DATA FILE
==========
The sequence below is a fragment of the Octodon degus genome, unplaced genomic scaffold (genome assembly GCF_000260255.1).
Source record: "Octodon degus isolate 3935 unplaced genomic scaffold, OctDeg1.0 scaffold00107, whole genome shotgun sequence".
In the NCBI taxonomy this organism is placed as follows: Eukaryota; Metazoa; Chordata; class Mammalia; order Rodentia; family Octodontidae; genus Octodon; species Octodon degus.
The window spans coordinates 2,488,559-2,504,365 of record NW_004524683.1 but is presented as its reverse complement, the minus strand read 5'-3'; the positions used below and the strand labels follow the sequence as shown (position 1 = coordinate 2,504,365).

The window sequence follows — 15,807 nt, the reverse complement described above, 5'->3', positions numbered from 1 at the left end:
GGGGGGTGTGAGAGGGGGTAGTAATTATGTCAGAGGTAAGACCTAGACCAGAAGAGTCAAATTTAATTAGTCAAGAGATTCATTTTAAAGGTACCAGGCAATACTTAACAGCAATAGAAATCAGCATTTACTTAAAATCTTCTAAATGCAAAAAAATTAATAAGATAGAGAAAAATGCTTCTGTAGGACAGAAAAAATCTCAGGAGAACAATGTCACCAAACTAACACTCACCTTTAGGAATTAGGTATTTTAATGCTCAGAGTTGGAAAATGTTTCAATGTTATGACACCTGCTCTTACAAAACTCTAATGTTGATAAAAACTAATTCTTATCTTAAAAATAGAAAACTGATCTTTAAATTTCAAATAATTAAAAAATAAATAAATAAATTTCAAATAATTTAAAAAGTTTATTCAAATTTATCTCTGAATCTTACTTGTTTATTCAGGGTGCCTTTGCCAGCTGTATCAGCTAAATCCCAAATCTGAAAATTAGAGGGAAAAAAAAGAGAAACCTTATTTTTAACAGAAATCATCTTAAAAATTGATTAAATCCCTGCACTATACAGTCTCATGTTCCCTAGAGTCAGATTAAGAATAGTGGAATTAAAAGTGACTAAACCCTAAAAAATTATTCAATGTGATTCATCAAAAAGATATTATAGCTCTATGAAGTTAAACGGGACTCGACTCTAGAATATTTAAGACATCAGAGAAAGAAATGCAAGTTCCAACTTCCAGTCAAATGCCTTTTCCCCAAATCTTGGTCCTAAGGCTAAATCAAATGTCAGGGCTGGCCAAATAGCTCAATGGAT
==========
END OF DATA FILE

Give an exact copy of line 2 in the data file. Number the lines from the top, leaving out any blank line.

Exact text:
Source record: "Octodon degus isolate 3935 unplaced genomic scaffold, OctDeg1.0 scaffold00107, whole genome shotgun sequence".